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Optimal Monetary Policy and Downward Nominal Wage Rigidity in Frictional Labor Markets.

Abo-Zaid, Salem (2009): Optimal Monetary Policy and Downward Nominal Wage Rigidity in Frictional Labor Markets.

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Abstract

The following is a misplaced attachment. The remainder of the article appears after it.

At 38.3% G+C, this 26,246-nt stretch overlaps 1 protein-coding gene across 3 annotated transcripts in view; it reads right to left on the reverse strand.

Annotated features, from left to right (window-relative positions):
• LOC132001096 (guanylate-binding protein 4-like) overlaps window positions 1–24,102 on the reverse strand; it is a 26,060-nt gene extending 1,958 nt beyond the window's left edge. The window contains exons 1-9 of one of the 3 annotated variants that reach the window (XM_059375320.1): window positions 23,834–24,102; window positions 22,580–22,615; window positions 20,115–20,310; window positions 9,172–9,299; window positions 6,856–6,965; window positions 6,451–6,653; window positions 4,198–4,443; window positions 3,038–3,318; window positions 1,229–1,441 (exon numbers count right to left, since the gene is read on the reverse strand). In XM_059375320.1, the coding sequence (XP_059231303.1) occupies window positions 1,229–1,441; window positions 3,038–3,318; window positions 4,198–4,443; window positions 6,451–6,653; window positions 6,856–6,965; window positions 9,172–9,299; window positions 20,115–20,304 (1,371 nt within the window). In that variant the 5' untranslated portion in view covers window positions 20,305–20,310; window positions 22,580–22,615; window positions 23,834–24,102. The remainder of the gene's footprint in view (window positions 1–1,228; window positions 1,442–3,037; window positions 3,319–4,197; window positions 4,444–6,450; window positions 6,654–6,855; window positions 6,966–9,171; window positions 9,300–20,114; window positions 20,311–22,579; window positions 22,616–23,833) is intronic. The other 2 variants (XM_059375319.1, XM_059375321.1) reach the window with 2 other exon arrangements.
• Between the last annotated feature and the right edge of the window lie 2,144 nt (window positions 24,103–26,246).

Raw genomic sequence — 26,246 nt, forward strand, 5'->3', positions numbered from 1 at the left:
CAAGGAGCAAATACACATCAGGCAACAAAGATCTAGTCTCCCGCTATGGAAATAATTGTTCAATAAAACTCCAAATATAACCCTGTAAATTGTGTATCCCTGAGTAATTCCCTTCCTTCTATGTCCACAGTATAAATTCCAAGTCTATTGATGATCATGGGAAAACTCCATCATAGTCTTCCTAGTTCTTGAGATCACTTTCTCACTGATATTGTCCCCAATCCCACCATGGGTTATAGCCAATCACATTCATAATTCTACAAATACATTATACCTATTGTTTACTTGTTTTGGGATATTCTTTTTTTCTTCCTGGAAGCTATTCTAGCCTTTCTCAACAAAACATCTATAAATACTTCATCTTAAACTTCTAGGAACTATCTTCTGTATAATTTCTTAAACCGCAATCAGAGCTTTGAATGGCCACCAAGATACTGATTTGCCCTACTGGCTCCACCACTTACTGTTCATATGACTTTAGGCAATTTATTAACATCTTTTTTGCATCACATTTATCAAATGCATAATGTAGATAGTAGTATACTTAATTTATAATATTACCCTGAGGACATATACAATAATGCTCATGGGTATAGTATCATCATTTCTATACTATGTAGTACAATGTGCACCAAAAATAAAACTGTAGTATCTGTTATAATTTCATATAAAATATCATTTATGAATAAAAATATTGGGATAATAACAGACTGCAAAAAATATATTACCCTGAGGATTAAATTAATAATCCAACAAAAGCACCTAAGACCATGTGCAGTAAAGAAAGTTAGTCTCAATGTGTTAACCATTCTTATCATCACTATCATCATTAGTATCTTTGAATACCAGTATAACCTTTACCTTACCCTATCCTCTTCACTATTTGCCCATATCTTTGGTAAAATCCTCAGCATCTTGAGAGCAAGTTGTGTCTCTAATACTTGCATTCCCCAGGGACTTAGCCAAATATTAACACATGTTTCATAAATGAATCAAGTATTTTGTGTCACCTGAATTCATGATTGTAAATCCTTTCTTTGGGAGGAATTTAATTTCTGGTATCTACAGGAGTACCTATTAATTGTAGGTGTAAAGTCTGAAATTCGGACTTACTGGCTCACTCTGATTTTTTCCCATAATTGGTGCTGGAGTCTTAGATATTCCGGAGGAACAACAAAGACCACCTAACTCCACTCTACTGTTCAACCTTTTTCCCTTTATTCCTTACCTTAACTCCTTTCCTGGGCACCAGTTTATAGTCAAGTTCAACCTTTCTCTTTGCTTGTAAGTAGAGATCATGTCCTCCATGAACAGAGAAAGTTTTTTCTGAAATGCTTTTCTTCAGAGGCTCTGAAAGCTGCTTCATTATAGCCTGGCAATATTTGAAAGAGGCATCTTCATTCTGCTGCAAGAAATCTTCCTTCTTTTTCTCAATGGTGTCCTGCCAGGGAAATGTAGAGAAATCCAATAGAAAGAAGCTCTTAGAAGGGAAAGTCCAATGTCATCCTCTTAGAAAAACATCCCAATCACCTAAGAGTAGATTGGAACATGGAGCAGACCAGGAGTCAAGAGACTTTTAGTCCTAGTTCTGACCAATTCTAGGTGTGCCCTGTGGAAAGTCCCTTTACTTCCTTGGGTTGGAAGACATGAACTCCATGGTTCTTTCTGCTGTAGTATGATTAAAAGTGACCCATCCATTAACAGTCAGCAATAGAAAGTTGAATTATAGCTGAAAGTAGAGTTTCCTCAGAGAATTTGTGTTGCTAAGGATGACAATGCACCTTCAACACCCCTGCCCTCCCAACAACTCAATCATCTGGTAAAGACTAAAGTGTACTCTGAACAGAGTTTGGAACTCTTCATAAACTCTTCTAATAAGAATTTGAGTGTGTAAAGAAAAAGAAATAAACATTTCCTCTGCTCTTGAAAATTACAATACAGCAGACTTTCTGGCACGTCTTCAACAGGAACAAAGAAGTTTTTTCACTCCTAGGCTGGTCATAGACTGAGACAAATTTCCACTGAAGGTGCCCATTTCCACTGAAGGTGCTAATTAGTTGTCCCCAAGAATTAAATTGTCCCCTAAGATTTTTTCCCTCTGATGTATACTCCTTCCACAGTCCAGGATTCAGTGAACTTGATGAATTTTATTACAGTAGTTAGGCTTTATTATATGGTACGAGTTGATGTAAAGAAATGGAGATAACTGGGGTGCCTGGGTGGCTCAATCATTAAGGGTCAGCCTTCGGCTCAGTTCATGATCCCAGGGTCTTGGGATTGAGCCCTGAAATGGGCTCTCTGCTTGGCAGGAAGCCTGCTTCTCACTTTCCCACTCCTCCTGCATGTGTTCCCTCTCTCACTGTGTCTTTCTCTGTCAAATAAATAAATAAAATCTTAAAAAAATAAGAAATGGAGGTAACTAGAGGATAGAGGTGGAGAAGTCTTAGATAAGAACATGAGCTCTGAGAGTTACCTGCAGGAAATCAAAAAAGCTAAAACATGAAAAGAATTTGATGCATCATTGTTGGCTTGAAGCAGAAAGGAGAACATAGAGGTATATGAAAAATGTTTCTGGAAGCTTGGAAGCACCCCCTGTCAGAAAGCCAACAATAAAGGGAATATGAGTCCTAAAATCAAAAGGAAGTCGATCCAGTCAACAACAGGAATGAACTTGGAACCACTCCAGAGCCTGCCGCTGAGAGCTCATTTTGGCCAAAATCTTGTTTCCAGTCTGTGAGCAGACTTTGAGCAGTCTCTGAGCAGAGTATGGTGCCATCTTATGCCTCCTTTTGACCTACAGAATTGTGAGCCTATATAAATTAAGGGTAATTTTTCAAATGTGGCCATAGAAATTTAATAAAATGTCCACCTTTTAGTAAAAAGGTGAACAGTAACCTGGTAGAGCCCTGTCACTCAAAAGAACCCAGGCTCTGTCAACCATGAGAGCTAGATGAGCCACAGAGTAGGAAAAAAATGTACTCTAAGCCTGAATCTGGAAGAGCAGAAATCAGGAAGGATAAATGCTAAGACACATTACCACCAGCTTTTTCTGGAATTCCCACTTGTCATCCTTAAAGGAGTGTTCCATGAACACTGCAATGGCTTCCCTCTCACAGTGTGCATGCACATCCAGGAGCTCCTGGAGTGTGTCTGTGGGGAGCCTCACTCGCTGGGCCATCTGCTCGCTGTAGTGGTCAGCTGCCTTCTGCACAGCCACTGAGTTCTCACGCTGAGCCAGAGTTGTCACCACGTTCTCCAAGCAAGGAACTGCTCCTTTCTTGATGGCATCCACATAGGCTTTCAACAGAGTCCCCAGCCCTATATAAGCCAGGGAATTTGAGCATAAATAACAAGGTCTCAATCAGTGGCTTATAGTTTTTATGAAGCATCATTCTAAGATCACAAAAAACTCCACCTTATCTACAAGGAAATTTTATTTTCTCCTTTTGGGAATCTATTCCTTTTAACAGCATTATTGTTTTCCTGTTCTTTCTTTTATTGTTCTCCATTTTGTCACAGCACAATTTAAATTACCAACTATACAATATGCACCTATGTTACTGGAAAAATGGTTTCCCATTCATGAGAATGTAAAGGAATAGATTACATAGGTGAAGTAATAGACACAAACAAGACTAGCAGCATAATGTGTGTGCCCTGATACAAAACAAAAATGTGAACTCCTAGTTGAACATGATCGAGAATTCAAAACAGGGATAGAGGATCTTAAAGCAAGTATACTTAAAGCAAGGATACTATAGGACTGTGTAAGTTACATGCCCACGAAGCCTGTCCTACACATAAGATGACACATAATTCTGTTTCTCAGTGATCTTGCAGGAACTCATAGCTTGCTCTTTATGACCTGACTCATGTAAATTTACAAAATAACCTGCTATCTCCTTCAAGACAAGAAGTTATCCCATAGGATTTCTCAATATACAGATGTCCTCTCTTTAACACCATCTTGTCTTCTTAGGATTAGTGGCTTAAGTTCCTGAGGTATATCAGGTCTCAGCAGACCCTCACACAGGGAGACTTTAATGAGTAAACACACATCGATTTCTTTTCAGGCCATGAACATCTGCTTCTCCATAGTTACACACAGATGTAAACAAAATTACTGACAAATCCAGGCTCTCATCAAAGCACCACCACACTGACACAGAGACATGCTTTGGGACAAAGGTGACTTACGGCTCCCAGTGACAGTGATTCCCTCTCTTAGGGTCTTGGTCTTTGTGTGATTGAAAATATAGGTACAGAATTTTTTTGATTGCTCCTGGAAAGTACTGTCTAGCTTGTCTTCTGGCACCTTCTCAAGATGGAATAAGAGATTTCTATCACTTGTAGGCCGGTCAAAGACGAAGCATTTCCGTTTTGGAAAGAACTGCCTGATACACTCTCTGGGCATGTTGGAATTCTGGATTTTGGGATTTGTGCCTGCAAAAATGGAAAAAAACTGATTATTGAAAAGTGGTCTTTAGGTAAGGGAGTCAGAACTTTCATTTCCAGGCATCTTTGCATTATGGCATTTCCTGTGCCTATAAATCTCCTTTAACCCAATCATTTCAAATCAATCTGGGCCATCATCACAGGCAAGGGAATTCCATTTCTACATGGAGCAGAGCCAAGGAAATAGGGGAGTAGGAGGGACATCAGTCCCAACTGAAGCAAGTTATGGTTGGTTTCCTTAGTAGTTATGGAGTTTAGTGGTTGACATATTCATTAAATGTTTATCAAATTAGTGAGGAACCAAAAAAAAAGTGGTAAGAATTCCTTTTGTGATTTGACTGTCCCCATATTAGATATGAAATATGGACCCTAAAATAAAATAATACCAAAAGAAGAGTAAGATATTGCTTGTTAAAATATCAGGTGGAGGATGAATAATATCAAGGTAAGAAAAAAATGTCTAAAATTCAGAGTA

Empirical evidence suggests that nominal wages in the U.S. are downwardly rigid. This paper studies the optimal long-run inflation rate in a labor search and matching framework under the presence of Downward Nominal Wage Rigidity (DNWR). In this environment, optimal monetary policy targets a positive inflation rate; the annual long-run inflation rate for the U.S. is around 2 percent. Positive inflation “greases the wheels” of the labor market by facilitating real wage adjustments, and hence it eases job creation and prevents excessive increase in unemployment following recessionary shocks. These findings are related to standard Ramsey theory of “wedge smoothing”; by following a positive-inflation policy under sticky prices, the monetary authority manages to reduce the volatility and the size of the intertemporal distortion significantly. The intertemporal wedge is completely smoothed when prices are fully flexible. Since the optimal long-run inflation rate predicted by this study is considerably higher than in otherwise neoclassical labor markets, the nature of the labor market in which DNWR is studied can be relevant for policy recommendations.

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